COPYRIGHT 2020 © PRESERVATION ALLIANCE OF LAFAYETTE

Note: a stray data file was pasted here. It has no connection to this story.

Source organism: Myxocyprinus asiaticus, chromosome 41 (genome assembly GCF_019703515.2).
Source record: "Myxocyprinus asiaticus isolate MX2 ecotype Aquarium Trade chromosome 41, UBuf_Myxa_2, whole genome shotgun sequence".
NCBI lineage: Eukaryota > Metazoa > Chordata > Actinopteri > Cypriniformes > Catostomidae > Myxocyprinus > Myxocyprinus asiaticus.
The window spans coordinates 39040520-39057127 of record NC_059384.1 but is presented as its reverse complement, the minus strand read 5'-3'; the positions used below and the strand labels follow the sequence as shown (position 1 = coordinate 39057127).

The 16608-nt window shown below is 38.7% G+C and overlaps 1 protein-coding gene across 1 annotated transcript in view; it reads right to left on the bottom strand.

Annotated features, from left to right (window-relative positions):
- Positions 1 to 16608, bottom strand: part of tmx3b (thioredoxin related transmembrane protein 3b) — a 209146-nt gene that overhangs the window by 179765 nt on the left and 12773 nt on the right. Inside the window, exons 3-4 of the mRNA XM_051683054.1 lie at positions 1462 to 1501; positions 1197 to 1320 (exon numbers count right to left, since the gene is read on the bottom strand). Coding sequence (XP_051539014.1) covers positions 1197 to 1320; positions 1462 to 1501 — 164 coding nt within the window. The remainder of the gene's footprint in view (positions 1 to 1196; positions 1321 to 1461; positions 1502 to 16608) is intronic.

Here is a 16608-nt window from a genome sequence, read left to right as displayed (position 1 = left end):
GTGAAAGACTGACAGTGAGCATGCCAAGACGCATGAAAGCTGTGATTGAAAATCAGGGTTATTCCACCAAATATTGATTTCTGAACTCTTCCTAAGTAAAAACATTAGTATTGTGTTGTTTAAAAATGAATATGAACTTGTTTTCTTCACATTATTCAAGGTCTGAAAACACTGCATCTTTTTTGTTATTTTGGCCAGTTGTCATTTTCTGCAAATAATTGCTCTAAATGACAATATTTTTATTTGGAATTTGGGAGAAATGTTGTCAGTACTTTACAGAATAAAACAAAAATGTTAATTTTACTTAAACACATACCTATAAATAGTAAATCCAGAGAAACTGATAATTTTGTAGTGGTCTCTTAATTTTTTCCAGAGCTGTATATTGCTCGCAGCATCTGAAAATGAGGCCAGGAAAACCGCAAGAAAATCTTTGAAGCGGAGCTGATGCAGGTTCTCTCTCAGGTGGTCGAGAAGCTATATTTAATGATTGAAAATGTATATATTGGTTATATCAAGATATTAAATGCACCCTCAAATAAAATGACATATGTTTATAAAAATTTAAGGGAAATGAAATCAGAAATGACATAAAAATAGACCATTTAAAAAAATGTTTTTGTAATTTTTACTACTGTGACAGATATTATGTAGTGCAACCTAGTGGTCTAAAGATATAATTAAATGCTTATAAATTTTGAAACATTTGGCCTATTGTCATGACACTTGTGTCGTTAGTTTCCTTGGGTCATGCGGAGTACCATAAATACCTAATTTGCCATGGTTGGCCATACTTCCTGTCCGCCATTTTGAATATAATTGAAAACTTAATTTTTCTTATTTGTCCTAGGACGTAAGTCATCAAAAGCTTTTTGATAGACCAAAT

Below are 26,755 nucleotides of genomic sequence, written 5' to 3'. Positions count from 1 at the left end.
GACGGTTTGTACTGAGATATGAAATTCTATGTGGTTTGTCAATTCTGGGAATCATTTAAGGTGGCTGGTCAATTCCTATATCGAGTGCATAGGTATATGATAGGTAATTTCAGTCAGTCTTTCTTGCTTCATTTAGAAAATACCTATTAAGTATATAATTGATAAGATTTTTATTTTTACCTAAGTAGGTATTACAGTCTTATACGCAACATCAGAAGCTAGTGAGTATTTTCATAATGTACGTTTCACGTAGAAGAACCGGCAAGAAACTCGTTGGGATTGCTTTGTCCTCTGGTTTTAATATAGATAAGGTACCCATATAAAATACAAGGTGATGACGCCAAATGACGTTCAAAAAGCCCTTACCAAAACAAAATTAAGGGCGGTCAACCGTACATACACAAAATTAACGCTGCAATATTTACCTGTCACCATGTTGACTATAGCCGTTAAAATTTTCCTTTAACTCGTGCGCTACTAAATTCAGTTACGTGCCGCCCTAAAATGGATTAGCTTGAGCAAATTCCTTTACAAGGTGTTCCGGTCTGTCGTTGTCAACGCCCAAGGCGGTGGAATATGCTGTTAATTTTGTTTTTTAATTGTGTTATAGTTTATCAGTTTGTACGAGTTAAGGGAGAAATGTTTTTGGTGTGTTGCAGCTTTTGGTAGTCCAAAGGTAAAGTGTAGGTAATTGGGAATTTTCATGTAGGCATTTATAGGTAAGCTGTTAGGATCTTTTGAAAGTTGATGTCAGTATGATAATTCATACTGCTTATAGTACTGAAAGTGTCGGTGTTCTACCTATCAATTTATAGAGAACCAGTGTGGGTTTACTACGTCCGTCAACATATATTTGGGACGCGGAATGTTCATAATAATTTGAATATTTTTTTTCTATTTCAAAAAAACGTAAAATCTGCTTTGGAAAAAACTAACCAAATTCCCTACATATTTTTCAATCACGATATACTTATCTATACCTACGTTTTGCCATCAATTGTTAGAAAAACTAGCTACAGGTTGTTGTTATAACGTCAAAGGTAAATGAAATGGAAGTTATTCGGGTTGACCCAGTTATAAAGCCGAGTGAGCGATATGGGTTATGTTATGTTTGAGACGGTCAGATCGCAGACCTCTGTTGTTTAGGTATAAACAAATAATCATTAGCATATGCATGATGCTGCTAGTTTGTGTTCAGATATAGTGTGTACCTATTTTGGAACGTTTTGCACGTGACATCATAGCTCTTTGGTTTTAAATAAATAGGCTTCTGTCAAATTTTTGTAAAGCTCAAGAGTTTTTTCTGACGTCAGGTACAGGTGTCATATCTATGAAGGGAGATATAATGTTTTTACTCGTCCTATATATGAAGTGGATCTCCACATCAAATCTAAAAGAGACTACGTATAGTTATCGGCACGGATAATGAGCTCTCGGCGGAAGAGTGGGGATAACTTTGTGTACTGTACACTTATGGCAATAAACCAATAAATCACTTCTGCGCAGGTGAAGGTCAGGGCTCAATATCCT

Lafayette Lumber Company was the successor to Vordenbaumen Lumber Company, which began operating in the mid 1800s on Hopkins Street. Early in the 1900s, the company was purchased by P. J. and Fred Voorhies and was renamed. Around 1925, Lafayette Lumber Company moved from its original Hopkins Street location two blocks away, to this larger site owned by Fred Voorhies. After World War II ended, Lafayette’s economic growth as the center for distribution of goods and services, and later as a regional center for the oil and gas industry advanced Lafayette Lumber Company’s business. Around 1958, they expanded at this site, and they built this new building in the progressive, Art Deco style. Art Deco takes its name from the “Exposition Internationale des Arts Decoratifs” which was held in Paris in 1925 and was influenced by newly-developed building materials and technologies of the modern era. Art Deco elements of the Lafayette Lumber Building include a prominent front corner entrance with a stepped, low relief parapet, a curved concrete block setback, flanked by smooth concrete columns and capped with a projecting curved canopy, smooth glazed brick, and large window openings arranged in linear fashion with concrete string courses.